I first heard the phrase “Issue Fiction” at RT earlier this year. It’s the concept of writing about things like eating disorders, drug abuse, self-harm, and other gripping issues facing teenagers into YA fiction. I attended a panel on the subject where they discussed how to approach such topics, and thought to myself – our kids have to deal not only with the same issues as an average teenager, but an entire layer of being “different” on top of that. Plus, being taught to hate yourself helps to manifest other behaviors that may not have otherwise surfaced.
As a YA author, I think it’s important not to gloss over these topics, but to give teens an honest look with consequences and solvable problems. Give them hope, but show them that sometimes, they have to work for it. Mainstream books like Wintergirls by Laurie Halse Anderson or Willow by Julia Hoban show the depth of pain involved with self-mutilation while other books like All of Me by Maureen Stewart or The Best Little Girl in the World by Steven Levenkron talk eating disorders. Other books cover the spectrum of drug and alcohol abuse—all subjects that teenagers shouldn’t have to deal with, but do, every day.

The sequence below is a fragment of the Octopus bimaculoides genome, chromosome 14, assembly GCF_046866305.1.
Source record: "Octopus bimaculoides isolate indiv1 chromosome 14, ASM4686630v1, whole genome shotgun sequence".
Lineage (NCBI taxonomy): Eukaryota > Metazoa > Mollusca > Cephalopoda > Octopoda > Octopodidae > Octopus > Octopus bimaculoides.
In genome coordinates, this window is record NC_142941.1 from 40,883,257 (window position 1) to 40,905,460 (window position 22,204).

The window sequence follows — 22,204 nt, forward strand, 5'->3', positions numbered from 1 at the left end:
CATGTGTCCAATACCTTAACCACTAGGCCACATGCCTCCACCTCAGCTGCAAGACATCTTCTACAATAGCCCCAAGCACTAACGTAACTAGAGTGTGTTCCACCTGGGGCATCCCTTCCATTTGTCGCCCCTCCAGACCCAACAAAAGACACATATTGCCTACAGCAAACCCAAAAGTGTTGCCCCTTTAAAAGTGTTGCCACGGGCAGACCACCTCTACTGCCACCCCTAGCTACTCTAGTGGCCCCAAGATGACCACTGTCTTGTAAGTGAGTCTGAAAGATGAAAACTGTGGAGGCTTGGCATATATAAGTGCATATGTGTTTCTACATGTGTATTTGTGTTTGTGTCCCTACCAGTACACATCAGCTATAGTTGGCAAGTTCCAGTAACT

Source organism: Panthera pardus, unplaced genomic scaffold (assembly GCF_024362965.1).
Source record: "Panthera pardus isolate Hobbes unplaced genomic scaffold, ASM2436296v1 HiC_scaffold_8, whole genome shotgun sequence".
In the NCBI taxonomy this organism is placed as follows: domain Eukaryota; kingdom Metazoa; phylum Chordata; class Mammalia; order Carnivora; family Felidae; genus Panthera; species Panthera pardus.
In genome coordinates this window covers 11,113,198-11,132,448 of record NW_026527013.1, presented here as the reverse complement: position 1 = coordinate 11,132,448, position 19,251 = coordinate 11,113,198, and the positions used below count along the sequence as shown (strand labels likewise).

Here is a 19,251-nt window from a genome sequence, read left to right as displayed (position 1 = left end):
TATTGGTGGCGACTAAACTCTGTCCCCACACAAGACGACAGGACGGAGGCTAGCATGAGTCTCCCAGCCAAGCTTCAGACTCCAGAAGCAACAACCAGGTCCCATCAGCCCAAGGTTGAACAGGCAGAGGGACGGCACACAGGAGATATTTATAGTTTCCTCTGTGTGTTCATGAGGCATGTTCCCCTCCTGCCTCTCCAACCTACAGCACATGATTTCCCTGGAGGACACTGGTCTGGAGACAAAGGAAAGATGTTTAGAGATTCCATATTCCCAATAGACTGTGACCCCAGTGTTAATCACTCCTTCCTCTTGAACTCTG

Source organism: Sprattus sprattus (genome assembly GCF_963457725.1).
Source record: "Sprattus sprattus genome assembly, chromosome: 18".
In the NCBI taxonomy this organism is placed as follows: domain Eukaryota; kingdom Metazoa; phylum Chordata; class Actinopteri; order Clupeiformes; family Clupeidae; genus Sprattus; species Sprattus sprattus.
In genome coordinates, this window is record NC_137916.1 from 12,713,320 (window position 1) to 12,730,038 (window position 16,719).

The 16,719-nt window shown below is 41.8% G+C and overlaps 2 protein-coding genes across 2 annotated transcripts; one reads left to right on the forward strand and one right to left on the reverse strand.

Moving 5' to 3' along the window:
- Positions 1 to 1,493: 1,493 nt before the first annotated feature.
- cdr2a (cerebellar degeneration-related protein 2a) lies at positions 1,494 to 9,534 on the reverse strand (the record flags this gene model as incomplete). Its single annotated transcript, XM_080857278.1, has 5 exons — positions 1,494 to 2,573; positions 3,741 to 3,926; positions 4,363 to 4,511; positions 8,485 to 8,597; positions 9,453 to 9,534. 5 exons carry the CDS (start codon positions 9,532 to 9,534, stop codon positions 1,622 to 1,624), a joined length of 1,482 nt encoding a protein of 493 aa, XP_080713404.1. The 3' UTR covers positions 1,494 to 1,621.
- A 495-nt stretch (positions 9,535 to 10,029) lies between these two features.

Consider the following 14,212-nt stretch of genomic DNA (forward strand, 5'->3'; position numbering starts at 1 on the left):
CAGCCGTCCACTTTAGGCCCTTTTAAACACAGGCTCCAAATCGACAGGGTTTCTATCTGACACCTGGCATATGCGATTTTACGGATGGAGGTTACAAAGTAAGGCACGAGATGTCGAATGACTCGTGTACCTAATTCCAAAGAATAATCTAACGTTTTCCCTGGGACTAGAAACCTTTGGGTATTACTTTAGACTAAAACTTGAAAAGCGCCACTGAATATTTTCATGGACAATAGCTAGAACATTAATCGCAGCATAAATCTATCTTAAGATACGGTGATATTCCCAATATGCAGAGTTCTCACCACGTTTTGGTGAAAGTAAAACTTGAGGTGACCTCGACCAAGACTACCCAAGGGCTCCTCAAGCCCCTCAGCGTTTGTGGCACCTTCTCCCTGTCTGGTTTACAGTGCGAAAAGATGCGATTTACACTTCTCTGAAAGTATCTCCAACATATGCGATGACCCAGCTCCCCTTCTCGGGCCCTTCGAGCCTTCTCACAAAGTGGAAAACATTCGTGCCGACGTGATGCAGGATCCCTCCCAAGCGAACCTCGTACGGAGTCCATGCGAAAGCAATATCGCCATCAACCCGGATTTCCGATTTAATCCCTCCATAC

In the Waiting for Forever series, Jamie battles a serious drug addiction. He makes some good choices, and some bad choices—both have consequences. Teens who read the series learn that even good people make bad choices, and they have to live with those choices. Having sex, blowing off college, getting into porn, coming out, drugs, standing up for your friends, putting your life back together—everything has repercussions, some good, some bad. In A Broken Kind of Life, Aaron is recovering from a traumatic experience that many adults wouldn’t be able to come back from. He meets Spencer, a deaf classmate and finds the strength to fight his demons and persevere.